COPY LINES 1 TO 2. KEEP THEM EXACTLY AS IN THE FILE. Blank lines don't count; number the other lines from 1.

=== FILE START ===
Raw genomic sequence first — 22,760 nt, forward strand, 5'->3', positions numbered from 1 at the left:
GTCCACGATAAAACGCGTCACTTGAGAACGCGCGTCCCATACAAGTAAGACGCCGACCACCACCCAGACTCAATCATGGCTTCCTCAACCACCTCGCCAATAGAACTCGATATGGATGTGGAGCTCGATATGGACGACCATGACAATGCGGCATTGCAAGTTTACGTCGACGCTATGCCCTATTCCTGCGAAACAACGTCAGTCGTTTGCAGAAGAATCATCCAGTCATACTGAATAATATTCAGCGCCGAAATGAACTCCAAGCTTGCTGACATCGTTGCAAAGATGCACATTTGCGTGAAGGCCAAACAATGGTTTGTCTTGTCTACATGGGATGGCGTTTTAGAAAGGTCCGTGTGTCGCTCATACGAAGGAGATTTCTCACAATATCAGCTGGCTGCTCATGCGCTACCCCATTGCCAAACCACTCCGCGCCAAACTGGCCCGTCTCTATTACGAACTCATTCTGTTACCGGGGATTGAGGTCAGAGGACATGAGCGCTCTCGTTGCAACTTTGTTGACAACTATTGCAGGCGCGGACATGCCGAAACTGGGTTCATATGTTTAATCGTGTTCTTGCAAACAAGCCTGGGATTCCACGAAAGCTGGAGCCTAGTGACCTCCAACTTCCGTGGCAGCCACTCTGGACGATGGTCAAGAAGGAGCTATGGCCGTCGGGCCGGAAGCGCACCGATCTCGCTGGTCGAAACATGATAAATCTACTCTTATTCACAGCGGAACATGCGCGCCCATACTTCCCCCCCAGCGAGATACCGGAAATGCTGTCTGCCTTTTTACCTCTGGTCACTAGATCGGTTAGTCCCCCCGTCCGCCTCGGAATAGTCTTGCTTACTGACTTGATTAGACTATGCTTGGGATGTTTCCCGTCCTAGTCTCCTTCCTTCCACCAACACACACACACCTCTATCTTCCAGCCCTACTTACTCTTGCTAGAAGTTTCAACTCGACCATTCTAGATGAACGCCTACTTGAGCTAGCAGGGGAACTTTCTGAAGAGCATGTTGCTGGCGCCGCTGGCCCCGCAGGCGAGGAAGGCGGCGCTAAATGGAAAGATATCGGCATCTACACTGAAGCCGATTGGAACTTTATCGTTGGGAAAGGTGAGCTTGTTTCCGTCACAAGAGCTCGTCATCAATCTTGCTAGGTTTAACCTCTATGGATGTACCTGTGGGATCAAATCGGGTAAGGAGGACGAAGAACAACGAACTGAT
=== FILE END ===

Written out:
Raw genomic sequence first — 22,760 nt, forward strand, 5'->3', positions numbered from 1 at the left:
GTCCACGATAAAACGCGTCACTTGAGAACGCGCGTCCCATACAAGTAAGACGCCGACCACCACCCAGACTCAATCATGGCTTCCTCAACCACCTCGCCAATAGAACTCGATATGGATGTGGAGCTCGATATGGACGACCATGACAATGCGGCATTGCAAGTTTACGTCGACGCTATGCCCTATTCCTGCGAAACAACGTCAGTCGTTTGCAGAAGAATCATCCAGTCATACTGAATAATATTCAGCGCCGAAATGAACTCCAAGCTTGCTGACATCGTTGCAAAGATGCACATTTGCGTGAAGGCCAAACAATGGTTTGTCTTGTCTACATGGGATGGCGTTTTAGAAAGGTCCGTGTGTCGCTCATACGAAGGAGATTTCTCACAATATCAGCTGGCTGCTCATGCGCTACCCCATTGCCAAACCACTCCGCGCCAAACTGGCCCGTCTCTATTACGAACTCATTCTGTTACCGGGGATTGAGGTCAGAGGACATGAGCGCTCTCGTTGCAACTTTGTTGACAACTATTGCAGGCGCGGACATGCCGAAACTGGGTTCATATGTTTAATCGTGTTCTTGCAAACAAGCCTGGGATTCCACGAAAGCTGGAGCCTAGTGACCTCCAACTTCCGTGGCAGCCACTCTGGACGATGGTCAAGAAGGAGCTATGGCCGTCGGGCCGGAAGCGCACCGATCTCGCTGGTCGAAACATGATAAATCTACTCTTATTCACAGCGGAACATGCGCGCCCATACTTCCCCCCCAGCGAGATACCGGAAATGCTGTCTGCCTTTTTACCTCTGGTCACTAGATCGGTTAGTCCCCCCGTCCGCCTCGGAATAGTCTTGCTTACTGACTTGATTAGACTATGCTTGGGATGTTTCCCGTCCTAGTCTCCTTCCTTCCACCAACACACACACACCTCTATCTTCCAGCCCTACTTACTCTTGCTAGAAGTTTCAACTCGACCATTCTAGATGAACGCCTACTTGAGCTAGCAGGGGAACTTTCTGAAGAGCATGTTGCTGGCGCCGCTGGCCCCGCAGGCGAGGAAGGCGGCGCTAAATGGAAAGATATCGGCATCTACACTGAAGCCGATTGGAACTTTATCGTTGGGAAAGGTGAGCTTGTTTCCGTCACAAGAGCTCGTCATCAATCTTGCTAGGTTTAACCTCTATGGATGTACCTGTGGGATCAAATCGGGTAAGGAGGACGAAGAACAACGAACTGAT